Shortage of cyber professionals reaches 3.4 million

The global cybersecurity skills shortage shows no signs of abating, with the estimated shortage of security professionals increasing by 700,000 or 26% in the past 12 months, from 2.7 million to 3.4 million, according to the latest annual industry assessment by a certification body and trade association. (ISC)².

In his 2022 Cybersecurity Workforce Study(ISC)² found that while there are now 4.7 million active security professionals globally, 460,000 more than in 2021, the growing demand for their work among organizations scared of the he increasingly active threat environment means training and certification programs are struggling to fill the pipeline.

In the UK specifically, (ISC)² estimated that there were around 339,000 cyber professionals, up 13% year-on-year, but 56,811 workers were missing, up more than 70% year-on-year. year.

“Due to geopolitical tensions and macroeconomic instability, along with high-profile data breaches and growing physical security challenges, there is an increased focus on cybersecurity and growing demand for professionals in the field” , said Clar Rosso, CEO of (ISC)².

“The study shows us that retaining and attracting top talent is more important than ever. Professionals say loud and clear that company culture, experience, investment in training and education, and mentorship are paramount to keeping your team motivated, engaged, and effective.

Almost three-quarters of respondents to the study (ISC)² said their organization did not have enough cybersecurity employees and more than half of those experiencing workforce shortages felt that the lack of personnel exposed them to an increased risk of an incident. Concerns including lack of time for proper cyber risk assessment or management, increased monitoring of processes and procedures, delay in remediating critical systems, lack of time and resources for proper training and incorrect system configurations.

Respondents who indicated that their organization lacked security personnel tended to cite difficulty finding qualified talent, increased attrition and turnover of existing security personnel, lack of hiring budget, and lack of opportunities for growth or promotion. A significant number also said that their employer did not pay them competitive wages.

(ISC)² suggested that the way forward did not seem to be through external recruitment initiatives, but through the training of internal talent, rotation of job responsibilities, mentoring programs or the encouragement of employees outside the IT or cyber function to join the field.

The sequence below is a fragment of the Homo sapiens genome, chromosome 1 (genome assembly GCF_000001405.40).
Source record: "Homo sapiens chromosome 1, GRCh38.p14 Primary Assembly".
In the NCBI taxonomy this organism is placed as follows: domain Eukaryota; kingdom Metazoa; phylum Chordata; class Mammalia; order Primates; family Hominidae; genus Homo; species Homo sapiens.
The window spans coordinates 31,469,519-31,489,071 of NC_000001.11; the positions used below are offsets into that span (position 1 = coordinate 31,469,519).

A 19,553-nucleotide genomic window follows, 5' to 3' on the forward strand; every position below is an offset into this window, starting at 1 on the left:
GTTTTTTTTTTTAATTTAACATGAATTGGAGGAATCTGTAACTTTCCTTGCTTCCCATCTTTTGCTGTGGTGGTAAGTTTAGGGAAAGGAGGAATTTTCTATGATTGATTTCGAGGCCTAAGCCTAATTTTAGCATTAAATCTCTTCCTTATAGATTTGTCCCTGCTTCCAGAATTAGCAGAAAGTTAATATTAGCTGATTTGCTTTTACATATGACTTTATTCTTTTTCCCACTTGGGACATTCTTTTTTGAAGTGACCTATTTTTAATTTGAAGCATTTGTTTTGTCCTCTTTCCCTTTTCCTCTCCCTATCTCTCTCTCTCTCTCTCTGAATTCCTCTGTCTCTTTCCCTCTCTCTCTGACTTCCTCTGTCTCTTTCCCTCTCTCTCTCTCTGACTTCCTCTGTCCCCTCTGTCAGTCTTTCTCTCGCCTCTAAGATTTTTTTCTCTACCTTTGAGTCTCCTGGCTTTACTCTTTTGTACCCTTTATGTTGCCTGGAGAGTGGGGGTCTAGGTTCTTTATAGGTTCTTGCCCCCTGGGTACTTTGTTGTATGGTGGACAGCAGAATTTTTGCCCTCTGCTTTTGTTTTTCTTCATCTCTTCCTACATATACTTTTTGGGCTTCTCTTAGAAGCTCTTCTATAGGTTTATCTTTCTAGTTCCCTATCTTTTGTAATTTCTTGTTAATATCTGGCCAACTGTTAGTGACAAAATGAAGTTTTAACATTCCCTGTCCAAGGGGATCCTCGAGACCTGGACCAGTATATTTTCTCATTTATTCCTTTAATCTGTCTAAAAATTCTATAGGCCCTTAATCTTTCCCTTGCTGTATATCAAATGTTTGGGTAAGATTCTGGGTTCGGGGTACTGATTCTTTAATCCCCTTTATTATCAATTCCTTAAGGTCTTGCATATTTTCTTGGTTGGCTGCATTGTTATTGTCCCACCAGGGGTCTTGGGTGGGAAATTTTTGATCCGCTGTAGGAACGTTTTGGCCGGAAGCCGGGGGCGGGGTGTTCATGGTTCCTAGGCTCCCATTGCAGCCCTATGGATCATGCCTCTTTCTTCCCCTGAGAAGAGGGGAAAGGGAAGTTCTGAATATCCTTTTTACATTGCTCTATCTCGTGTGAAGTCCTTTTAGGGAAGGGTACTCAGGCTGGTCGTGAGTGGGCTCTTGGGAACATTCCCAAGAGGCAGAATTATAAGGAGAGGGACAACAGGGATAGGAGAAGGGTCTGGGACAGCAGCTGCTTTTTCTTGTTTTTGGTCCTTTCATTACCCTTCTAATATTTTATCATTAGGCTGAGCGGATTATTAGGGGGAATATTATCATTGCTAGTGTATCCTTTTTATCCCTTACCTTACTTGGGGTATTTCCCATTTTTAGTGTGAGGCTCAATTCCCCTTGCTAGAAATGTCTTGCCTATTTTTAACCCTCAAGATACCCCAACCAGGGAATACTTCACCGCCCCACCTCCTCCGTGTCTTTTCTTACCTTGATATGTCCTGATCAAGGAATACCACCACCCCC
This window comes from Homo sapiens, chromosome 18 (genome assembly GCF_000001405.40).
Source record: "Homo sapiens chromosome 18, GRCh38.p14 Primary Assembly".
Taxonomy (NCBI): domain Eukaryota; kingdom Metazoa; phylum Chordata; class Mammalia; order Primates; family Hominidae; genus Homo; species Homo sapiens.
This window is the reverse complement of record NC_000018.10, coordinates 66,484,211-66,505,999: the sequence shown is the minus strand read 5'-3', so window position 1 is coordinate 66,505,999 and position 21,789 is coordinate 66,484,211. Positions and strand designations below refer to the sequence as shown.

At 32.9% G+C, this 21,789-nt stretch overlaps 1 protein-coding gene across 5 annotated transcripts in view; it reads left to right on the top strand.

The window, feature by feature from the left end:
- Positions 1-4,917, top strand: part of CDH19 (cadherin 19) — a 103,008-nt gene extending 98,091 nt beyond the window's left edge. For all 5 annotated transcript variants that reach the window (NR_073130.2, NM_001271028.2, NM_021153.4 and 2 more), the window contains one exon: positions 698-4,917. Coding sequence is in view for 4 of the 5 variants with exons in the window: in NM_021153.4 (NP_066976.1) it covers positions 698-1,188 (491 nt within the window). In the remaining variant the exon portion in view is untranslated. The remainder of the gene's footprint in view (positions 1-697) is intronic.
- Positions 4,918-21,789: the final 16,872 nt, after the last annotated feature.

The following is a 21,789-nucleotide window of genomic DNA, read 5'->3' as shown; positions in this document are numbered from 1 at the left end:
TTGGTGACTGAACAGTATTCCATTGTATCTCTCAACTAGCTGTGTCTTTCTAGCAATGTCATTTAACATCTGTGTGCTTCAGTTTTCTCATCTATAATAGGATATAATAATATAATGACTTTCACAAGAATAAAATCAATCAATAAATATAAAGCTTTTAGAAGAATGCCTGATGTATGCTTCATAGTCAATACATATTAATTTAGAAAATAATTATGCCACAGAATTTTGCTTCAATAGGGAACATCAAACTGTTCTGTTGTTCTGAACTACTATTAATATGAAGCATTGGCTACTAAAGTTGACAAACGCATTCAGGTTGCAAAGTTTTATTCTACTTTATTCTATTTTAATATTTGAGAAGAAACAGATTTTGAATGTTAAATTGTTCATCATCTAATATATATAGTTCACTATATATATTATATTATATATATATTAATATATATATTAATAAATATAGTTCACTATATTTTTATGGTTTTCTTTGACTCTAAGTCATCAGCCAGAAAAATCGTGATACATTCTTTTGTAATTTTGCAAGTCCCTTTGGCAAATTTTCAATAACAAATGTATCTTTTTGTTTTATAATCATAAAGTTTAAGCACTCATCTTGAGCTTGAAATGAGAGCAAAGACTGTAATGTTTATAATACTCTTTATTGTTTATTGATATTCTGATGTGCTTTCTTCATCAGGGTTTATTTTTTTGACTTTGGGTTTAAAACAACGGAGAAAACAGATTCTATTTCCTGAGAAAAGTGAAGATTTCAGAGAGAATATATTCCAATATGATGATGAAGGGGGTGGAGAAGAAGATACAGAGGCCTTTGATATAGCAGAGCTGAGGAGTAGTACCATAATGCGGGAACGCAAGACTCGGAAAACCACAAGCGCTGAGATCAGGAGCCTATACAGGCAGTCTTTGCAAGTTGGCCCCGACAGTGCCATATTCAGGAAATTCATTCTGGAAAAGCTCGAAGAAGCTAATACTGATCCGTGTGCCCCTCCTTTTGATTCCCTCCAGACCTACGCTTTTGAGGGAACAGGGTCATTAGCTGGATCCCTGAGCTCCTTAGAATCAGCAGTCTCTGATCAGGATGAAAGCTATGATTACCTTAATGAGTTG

He said his findings showed that organizations that take this route tend to be less likely to experience staff shortages.

For industry members, the annual survey found that job satisfaction tended to be high, with 75% saying they were somewhat or very satisfied with their jobs and passionate about their work. Respondents tend to be less satisfied with their teams, departments and organizations in general, but when they report issues, these tend to stem from the culture of the workplace rather than the nature of the cybersecurity job itself. -same.

As cyber professionals evolved, they tended to cite either opportunities for growth, such as a raise, promotion, or career advancement, or a negative company culture, burnout, or a poor work-life balance.

Security professionals also tended to be overwhelmingly positive about remote working, which has been widely embraced in the industry during the pandemic. Less than a quarter of security professionals worked from home before Covid-19, but 55% do so now, and more than half would consider quitting if they were no longer allowed to do so.

Among other things, security professionals tended to see themselves as more productive when allowed to work remotely, although those in leadership positions tended to disagree with this. They also cited the ability to work remotely as helpful in avoiding burnout.

The (ISC)² study also looked at issues related to an apparent generational divide that seems to be emerging in the sector. emotional health and having more voice within the organization to be more of a priority.

Younger security personnel tended to worry about what they perceived as a cultural gap, with older colleagues and the profession in general being accused of creating a culture of control – for example, artificial barriers such as demands for education or certification – which hinder their advancement.

The divide was most visible with regard to DEI within the security sector – another element the survey looked at – and this is most likely due to both generational culture shifts and changes demographics.

For example, women now make up 30% of cyber pros under 30, but only 14% of those over 60, while people of Black, Asian or Minority (BAME) origin made up 49% of cyber pros in under 30 years old. , but only 19% of those over 60.

The survey also revealed that the industry still has a problem with inclusivity, with a significant number of women and BAME cyberpros saying they feel discriminated against at work, while many others say they felt unable to be themselves at work, particularly when it came to neurodiversity, disability, or sexual or gender identity.

(ISC)² said they found that organizations that paid more attention to DEI and implemented DEI training and programs were also less likely to experience a shortage of security personnel – 19%, compared to 34% who did not. weren’t doing it.

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